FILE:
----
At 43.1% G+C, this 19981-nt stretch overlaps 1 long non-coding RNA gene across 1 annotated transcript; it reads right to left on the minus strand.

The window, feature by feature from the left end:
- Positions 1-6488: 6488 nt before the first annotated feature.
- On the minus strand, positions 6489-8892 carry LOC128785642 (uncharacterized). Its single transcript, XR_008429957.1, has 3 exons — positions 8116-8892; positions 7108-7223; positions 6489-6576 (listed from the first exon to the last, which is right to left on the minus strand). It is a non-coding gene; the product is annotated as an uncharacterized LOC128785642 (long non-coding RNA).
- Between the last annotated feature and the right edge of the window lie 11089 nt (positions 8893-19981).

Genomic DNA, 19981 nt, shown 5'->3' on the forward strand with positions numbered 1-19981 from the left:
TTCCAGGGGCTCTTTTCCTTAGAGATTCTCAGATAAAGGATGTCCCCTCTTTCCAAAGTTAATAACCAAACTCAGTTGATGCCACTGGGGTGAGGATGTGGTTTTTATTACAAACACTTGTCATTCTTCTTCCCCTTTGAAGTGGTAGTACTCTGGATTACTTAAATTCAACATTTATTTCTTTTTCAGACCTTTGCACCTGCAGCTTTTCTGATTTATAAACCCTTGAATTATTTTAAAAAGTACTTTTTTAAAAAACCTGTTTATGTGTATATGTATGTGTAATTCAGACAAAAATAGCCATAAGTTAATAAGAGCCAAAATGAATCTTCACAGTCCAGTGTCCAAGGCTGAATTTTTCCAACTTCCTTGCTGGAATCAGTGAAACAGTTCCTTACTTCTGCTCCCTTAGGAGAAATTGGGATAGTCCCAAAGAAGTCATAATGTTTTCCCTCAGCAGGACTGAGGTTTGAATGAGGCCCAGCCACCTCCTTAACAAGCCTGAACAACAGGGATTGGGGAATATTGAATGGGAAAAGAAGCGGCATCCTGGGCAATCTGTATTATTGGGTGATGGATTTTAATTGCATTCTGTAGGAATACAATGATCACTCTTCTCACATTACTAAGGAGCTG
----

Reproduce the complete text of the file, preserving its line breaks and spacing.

At 43.1% G+C, this 19981-nt stretch overlaps 1 long non-coding RNA gene across 1 annotated transcript; it reads right to left on the minus strand.

The window, feature by feature from the left end:
- Positions 1-6488: 6488 nt before the first annotated feature.
- On the minus strand, positions 6489-8892 carry LOC128785642 (uncharacterized). Its single transcript, XR_008429957.1, has 3 exons — positions 8116-8892; positions 7108-7223; positions 6489-6576 (listed from the first exon to the last, which is right to left on the minus strand). It is a non-coding gene; the product is annotated as an uncharacterized LOC128785642 (long non-coding RNA).
- Between the last annotated feature and the right edge of the window lie 11089 nt (positions 8893-19981).

Genomic DNA, 19981 nt, shown 5'->3' on the forward strand with positions numbered 1-19981 from the left:
TTCCAGGGGCTCTTTTCCTTAGAGATTCTCAGATAAAGGATGTCCCCTCTTTCCAAAGTTAATAACCAAACTCAGTTGATGCCACTGGGGTGAGGATGTGGTTTTTATTACAAACACTTGTCATTCTTCTTCCCCTTTGAAGTGGTAGTACTCTGGATTACTTAAATTCAACATTTATTTCTTTTTCAGACCTTTGCACCTGCAGCTTTTCTGATTTATAAACCCTTGAATTATTTTAAAAAGTACTTTTTTAAAAAACCTGTTTATGTGTATATGTATGTGTAATTCAGACAAAAATAGCCATAAGTTAATAAGAGCCAAAATGAATCTTCACAGTCCAGTGTCCAAGGCTGAATTTTTCCAACTTCCTTGCTGGAATCAGTGAAACAGTTCCTTACTTCTGCTCCCTTAGGAGAAATTGGGATAGTCCCAAAGAAGTCATAATGTTTTCCCTCAGCAGGACTGAGGTTTGAATGAGGCCCAGCCACCTCCTTAACAAGCCTGAACAACAGGGATTGGGGAATATTGAATGGGAAAAGAAGCGGCATCCTGGGCAATCTGTATTATTGGGTGATGGATTTTAATTGCATTCTGTAGGAATACAATGATCACTCTTCTCACATTACTAAGGAGCTG